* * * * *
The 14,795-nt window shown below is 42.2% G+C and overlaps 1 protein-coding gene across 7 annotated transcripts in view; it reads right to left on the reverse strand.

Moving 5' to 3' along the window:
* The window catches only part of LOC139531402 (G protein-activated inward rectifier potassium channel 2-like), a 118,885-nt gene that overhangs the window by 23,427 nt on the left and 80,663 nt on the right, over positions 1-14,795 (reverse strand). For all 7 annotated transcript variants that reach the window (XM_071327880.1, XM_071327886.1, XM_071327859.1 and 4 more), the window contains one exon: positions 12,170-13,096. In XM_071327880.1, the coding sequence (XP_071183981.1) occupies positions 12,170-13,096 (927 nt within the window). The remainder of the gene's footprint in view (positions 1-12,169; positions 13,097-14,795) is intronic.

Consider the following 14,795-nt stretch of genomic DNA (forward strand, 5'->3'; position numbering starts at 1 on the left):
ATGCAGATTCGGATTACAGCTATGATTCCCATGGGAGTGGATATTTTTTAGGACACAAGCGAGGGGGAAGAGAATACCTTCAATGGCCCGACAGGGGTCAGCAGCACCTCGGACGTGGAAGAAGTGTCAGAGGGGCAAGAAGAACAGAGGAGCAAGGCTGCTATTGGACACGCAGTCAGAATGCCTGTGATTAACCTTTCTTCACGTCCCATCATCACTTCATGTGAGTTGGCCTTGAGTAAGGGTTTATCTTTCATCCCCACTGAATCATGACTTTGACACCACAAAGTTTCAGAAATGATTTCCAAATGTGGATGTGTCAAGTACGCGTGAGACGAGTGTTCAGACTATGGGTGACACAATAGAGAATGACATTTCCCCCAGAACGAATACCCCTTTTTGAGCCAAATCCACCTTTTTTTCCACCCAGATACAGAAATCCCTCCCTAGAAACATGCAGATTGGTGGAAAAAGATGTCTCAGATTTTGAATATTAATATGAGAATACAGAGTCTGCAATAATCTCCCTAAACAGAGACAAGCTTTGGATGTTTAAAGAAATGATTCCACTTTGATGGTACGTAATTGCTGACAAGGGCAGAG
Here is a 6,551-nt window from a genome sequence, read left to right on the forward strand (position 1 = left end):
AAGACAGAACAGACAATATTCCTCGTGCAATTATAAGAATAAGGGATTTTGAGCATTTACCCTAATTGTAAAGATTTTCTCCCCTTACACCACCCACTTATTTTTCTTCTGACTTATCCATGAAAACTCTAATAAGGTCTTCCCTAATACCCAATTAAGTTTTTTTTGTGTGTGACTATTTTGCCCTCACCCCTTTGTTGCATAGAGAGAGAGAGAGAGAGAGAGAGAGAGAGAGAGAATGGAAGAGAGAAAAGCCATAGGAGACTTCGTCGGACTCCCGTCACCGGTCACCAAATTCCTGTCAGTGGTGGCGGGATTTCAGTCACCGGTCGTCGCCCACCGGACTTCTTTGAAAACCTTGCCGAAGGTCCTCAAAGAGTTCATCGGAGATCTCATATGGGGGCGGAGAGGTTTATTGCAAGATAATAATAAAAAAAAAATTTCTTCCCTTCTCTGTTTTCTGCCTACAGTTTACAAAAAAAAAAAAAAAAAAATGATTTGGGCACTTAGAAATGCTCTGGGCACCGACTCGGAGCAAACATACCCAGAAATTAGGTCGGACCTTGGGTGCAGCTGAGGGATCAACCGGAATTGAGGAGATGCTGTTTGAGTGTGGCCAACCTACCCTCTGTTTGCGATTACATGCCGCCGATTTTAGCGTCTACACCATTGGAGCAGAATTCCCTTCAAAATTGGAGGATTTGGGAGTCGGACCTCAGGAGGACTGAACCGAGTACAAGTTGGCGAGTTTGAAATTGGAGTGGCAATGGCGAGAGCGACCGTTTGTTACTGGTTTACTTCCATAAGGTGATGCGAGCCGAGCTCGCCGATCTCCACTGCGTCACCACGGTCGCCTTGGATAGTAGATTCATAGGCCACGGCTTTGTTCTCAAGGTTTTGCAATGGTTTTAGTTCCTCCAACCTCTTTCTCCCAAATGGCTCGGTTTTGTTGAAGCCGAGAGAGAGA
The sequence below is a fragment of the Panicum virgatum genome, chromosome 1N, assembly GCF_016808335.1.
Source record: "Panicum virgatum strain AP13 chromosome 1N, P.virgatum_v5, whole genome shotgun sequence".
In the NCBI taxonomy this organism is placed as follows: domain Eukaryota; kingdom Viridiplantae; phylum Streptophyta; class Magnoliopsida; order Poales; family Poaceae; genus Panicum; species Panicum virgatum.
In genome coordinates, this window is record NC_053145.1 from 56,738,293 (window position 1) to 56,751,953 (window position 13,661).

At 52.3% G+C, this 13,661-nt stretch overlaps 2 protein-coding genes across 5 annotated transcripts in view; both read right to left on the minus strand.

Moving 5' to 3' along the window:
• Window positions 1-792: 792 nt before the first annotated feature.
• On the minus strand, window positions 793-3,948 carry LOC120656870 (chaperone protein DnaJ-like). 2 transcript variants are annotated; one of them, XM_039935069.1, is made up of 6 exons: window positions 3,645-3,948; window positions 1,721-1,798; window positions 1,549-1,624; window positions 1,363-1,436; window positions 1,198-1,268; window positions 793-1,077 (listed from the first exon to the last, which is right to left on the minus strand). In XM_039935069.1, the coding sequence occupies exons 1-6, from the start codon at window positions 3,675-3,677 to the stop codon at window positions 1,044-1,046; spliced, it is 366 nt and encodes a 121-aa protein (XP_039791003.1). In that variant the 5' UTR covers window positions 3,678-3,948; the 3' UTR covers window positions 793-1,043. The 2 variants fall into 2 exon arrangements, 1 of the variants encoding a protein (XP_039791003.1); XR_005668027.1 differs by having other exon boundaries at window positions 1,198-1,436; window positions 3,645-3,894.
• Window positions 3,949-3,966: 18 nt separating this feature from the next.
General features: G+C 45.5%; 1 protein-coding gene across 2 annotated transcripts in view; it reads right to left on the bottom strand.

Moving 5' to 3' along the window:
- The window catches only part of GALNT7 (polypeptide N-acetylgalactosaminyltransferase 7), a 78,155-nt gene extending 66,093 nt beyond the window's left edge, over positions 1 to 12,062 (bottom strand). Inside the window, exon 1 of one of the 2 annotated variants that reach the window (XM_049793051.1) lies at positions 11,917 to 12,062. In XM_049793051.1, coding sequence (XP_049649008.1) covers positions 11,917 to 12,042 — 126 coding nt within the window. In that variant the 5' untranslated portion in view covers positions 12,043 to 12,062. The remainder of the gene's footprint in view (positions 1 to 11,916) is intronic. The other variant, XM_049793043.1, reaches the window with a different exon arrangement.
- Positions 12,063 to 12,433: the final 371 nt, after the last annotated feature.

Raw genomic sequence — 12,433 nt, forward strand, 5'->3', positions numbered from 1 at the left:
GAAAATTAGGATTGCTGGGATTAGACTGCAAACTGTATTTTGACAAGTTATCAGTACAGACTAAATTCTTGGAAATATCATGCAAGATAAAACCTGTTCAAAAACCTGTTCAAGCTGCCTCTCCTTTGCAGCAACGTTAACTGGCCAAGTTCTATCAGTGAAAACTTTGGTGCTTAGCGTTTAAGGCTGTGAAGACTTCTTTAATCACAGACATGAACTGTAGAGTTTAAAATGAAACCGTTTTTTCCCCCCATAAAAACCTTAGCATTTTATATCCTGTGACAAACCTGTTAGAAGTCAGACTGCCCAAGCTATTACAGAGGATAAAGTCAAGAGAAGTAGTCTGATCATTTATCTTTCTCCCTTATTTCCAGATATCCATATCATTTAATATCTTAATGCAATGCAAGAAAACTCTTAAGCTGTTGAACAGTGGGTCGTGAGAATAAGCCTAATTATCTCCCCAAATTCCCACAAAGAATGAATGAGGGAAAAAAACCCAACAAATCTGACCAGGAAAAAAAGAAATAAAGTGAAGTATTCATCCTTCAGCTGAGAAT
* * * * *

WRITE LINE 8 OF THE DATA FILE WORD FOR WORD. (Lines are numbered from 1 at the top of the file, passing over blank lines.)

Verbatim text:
The sequence below is a fragment of the Panicum virgatum genome, chromosome 1N, assembly GCF_016808335.1.